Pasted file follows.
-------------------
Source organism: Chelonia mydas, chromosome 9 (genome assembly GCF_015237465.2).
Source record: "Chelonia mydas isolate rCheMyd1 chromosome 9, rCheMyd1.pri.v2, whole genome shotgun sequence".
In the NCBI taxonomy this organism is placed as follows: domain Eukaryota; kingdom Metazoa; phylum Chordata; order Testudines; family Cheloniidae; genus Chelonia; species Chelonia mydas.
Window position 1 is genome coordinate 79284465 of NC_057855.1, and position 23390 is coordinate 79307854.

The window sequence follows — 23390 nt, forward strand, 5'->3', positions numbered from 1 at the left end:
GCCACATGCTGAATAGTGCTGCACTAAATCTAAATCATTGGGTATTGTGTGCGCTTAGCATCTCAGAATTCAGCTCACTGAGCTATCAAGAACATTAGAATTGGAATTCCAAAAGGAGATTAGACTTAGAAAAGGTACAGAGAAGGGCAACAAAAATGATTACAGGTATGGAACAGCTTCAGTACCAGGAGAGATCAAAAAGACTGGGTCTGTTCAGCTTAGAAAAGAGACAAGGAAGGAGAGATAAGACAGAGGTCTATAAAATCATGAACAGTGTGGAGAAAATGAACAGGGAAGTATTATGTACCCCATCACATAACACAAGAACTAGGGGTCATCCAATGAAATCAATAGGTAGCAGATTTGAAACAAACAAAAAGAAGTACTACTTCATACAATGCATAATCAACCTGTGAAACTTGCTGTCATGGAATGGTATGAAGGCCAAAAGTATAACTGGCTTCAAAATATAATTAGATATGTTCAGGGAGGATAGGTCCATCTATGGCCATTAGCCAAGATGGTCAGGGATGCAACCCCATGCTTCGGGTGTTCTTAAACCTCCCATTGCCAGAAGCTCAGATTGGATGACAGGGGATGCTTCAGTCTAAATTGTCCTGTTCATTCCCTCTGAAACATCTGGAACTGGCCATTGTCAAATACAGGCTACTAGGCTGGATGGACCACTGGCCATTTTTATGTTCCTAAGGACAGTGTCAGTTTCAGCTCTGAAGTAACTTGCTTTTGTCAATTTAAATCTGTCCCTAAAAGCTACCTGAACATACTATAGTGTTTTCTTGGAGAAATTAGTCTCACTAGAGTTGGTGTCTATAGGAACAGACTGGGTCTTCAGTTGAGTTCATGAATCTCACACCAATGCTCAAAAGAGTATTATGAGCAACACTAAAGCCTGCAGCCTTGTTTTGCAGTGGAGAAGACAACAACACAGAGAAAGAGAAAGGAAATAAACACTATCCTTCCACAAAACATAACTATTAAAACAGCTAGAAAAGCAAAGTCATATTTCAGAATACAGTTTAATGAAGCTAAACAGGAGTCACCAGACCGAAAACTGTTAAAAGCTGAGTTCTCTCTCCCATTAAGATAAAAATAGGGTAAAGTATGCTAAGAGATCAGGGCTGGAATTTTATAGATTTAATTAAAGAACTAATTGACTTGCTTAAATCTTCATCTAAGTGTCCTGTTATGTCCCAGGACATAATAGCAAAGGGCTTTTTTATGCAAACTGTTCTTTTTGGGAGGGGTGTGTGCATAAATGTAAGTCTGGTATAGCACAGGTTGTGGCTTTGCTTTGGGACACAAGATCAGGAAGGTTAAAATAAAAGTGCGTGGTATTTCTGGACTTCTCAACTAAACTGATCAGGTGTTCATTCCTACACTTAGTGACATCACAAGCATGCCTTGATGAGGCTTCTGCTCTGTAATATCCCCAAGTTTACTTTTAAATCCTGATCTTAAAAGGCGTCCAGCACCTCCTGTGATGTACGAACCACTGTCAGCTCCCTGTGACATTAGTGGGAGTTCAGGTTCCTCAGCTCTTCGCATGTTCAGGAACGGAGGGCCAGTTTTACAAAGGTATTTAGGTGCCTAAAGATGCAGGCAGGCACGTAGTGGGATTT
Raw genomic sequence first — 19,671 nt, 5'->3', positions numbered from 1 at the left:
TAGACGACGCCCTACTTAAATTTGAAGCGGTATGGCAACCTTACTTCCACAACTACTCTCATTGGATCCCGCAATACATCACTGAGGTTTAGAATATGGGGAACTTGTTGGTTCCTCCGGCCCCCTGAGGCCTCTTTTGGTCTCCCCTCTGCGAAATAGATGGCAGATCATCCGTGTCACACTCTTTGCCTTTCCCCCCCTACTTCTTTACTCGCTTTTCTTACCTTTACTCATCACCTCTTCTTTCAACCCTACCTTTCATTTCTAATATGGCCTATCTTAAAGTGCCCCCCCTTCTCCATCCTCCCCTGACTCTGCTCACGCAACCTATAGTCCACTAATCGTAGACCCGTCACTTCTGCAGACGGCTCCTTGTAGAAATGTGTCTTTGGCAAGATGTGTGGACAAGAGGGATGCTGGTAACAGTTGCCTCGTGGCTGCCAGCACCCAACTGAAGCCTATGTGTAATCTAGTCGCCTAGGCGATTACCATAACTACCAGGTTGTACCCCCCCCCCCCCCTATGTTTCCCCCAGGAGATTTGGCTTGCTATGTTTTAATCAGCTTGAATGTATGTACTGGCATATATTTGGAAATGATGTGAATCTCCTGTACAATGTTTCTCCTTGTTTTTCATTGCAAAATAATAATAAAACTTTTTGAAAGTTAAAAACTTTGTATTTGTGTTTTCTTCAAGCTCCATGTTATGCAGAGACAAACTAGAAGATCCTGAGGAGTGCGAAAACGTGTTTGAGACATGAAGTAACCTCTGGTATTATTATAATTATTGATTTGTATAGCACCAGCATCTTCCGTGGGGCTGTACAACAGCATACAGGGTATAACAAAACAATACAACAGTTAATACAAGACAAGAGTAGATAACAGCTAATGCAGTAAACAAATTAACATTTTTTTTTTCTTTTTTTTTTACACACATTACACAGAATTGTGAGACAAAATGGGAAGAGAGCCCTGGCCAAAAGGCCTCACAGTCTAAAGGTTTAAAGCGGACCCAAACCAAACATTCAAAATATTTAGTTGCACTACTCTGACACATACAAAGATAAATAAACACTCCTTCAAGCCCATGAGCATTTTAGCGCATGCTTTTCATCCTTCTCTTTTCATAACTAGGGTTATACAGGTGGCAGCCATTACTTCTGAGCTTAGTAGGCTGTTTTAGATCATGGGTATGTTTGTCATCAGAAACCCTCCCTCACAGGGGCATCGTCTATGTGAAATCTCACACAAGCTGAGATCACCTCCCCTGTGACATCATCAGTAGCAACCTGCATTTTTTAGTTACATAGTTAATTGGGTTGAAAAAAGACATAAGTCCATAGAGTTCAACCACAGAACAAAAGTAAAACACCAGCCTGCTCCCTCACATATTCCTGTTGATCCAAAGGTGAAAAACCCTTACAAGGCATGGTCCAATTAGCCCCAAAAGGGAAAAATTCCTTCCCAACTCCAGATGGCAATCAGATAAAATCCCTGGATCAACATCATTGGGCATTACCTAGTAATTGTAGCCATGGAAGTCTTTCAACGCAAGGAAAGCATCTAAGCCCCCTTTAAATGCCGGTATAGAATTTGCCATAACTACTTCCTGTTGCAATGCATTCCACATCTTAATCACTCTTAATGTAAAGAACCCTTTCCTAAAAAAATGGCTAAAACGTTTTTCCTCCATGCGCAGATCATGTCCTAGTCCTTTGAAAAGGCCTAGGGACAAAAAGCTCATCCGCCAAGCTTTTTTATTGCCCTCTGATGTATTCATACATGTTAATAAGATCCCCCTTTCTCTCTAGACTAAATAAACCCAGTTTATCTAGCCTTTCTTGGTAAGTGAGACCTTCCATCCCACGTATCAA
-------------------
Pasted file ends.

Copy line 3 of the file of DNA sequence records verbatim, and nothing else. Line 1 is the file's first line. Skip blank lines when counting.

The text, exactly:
In the NCBI taxonomy this organism is placed as follows: domain Eukaryota; kingdom Metazoa; phylum Chordata; order Testudines; family Cheloniidae; genus Chelonia; species Chelonia mydas.